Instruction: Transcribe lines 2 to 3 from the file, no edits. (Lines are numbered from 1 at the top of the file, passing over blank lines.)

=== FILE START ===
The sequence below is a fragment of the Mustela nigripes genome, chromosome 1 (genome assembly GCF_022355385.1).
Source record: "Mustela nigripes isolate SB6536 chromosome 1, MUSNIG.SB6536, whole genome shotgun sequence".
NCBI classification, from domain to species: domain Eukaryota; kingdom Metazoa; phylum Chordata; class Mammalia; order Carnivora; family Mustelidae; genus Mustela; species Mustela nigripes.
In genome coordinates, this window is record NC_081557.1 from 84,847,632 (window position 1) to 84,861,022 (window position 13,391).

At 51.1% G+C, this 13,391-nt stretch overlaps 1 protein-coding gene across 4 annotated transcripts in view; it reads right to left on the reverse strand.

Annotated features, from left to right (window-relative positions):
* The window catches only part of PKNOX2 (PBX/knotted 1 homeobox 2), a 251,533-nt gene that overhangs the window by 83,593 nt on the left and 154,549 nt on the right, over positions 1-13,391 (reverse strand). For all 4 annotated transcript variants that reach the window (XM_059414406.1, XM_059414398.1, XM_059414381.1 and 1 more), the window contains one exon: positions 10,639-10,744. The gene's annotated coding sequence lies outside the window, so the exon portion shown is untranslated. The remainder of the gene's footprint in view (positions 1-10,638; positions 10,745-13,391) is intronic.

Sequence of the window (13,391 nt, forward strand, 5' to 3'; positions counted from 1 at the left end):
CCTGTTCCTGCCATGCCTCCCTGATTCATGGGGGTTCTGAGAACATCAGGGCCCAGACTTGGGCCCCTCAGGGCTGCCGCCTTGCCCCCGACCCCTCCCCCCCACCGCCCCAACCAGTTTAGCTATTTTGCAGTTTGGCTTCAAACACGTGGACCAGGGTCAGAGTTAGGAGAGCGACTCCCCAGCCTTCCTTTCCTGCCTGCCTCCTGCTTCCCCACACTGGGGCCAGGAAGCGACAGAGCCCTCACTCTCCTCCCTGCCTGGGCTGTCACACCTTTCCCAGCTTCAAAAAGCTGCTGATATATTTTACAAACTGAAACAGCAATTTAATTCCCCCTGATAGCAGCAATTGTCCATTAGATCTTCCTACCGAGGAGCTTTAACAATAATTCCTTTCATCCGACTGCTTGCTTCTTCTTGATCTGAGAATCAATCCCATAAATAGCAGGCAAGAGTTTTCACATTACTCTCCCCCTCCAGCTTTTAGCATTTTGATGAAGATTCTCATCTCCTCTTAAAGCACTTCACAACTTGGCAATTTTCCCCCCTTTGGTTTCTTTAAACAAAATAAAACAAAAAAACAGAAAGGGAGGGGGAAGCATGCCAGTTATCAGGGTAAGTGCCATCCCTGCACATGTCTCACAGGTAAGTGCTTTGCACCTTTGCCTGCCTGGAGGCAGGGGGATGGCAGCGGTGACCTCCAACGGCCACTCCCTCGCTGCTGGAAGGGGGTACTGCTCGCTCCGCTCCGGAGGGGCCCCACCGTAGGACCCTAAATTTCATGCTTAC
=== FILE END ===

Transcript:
Source record: "Mustela nigripes isolate SB6536 chromosome 1, MUSNIG.SB6536, whole genome shotgun sequence".
NCBI classification, from domain to species: domain Eukaryota; kingdom Metazoa; phylum Chordata; class Mammalia; order Carnivora; family Mustelidae; genus Mustela; species Mustela nigripes.